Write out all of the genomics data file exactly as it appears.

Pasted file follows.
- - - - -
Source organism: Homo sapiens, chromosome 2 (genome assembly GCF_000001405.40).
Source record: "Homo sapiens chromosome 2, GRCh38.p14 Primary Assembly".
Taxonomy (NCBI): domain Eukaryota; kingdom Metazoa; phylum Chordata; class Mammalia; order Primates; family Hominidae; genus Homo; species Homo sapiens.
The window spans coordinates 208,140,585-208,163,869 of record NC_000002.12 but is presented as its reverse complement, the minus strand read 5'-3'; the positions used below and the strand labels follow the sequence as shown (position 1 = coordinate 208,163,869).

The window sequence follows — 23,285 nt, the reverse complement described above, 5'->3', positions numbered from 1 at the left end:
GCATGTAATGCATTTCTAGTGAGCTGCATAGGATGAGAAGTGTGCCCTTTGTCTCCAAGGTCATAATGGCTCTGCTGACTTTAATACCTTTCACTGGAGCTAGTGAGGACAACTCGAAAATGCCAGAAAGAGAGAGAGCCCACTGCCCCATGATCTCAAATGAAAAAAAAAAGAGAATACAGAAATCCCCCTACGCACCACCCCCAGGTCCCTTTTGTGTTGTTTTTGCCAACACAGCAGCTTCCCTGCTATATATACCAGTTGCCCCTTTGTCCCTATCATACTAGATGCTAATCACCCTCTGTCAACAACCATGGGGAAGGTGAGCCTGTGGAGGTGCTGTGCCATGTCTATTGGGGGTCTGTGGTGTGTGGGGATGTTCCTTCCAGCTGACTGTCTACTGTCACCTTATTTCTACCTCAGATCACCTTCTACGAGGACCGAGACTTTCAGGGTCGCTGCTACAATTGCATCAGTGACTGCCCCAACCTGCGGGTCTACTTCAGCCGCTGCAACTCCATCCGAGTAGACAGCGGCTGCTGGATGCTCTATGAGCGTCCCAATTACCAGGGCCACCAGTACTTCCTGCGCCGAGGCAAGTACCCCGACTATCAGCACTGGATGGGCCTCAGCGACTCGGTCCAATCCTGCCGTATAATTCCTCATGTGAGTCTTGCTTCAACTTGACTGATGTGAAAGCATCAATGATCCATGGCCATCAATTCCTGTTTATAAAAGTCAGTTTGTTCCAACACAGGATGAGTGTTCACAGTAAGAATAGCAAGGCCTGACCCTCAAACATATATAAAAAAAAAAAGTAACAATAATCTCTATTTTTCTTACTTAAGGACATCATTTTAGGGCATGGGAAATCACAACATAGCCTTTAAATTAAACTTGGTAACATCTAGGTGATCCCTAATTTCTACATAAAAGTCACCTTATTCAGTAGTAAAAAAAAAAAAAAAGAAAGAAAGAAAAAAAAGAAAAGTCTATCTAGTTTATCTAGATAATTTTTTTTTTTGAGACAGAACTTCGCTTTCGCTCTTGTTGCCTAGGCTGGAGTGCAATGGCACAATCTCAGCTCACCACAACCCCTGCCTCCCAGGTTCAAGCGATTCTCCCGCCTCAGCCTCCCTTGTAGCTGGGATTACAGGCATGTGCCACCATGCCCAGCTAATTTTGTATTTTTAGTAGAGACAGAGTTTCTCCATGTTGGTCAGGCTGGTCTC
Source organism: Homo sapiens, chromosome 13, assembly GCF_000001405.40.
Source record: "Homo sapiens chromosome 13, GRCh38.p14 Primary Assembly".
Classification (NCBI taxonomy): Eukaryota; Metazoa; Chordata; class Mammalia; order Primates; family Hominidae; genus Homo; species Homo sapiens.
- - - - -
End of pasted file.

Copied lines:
Source organism: Homo sapiens, chromosome 2 (genome assembly GCF_000001405.40).
Source record: "Homo sapiens chromosome 2, GRCh38.p14 Primary Assembly".
Taxonomy (NCBI): domain Eukaryota; kingdom Metazoa; phylum Chordata; class Mammalia; order Primates; family Hominidae; genus Homo; species Homo sapiens.
The window spans coordinates 208,140,585-208,163,869 of record NC_000002.12 but is presented as its reverse complement, the minus strand read 5'-3'; the positions used below and the strand labels follow the sequence as shown (position 1 = coordinate 208,163,869).

The window sequence follows — 23,285 nt, the reverse complement described above, 5'->3', positions numbered from 1 at the left end:
GCATGTAATGCATTTCTAGTGAGCTGCATAGGATGAGAAGTGTGCCCTTTGTCTCCAAGGTCATAATGGCTCTGCTGACTTTAATACCTTTCACTGGAGCTAGTGAGGACAACTCGAAAATGCCAGAAAGAGAGAGAGCCCACTGCCCCATGATCTCAAATGAAAAAAAAAAGAGAATACAGAAATCCCCCTACGCACCACCCCCAGGTCCCTTTTGTGTTGTTTTTGCCAACACAGCAGCTTCCCTGCTATATATACCAGTTGCCCCTTTGTCCCTATCATACTAGATGCTAATCACCCTCTGTCAACAACCATGGGGAAGGTGAGCCTGTGGAGGTGCTGTGCCATGTCTATTGGGGGTCTGTGGTGTGTGGGGATGTTCCTTCCAGCTGACTGTCTACTGTCACCTTATTTCTACCTCAGATCACCTTCTACGAGGACCGAGACTTTCAGGGTCGCTGCTACAATTGCATCAGTGACTGCCCCAACCTGCGGGTCTACTTCAGCCGCTGCAACTCCATCCGAGTAGACAGCGGCTGCTGGATGCTCTATGAGCGTCCCAATTACCAGGGCCACCAGTACTTCCTGCGCCGAGGCAAGTACCCCGACTATCAGCACTGGATGGGCCTCAGCGACTCGGTCCAATCCTGCCGTATAATTCCTCATGTGAGTCTTGCTTCAACTTGACTGATGTGAAAGCATCAATGATCCATGGCCATCAATTCCTGTTTATAAAAGTCAGTTTGTTCCAACACAGGATGAGTGTTCACAGTAAGAATAGCAAGGCCTGACCCTCAAACATATATAAAAAAAAAAAGTAACAATAATCTCTATTTTTCTTACTTAAGGACATCATTTTAGGGCATGGGAAATCACAACATAGCCTTTAAATTAAACTTGGTAACATCTAGGTGATCCCTAATTTCTACATAAAAGTCACCTTATTCAGTAGTAAAAAAAAAAAAAAAGAAAGAAAGAAAAAAAAGAAAAGTCTATCTAGTTTATCTAGATAATTTTTTTTTTTGAGACAGAACTTCGCTTTCGCTCTTGTTGCCTAGGCTGGAGTGCAATGGCACAATCTCAGCTCACCACAACCCCTGCCTCCCAGGTTCAAGCGATTCTCCCGCCTCAGCCTCCCTTGTAGCTGGGATTACAGGCATGTGCCACCATGCCCAGCTAATTTTGTATTTTTAGTAGAGACAGAGTTTCTCCATGTTGGTCAGGCTGGTCTC
Source organism: Homo sapiens, chromosome 13, assembly GCF_000001405.40.
Source record: "Homo sapiens chromosome 13, GRCh38.p14 Primary Assembly".
Classification (NCBI taxonomy): Eukaryota; Metazoa; Chordata; class Mammalia; order Primates; family Hominidae; genus Homo; species Homo sapiens.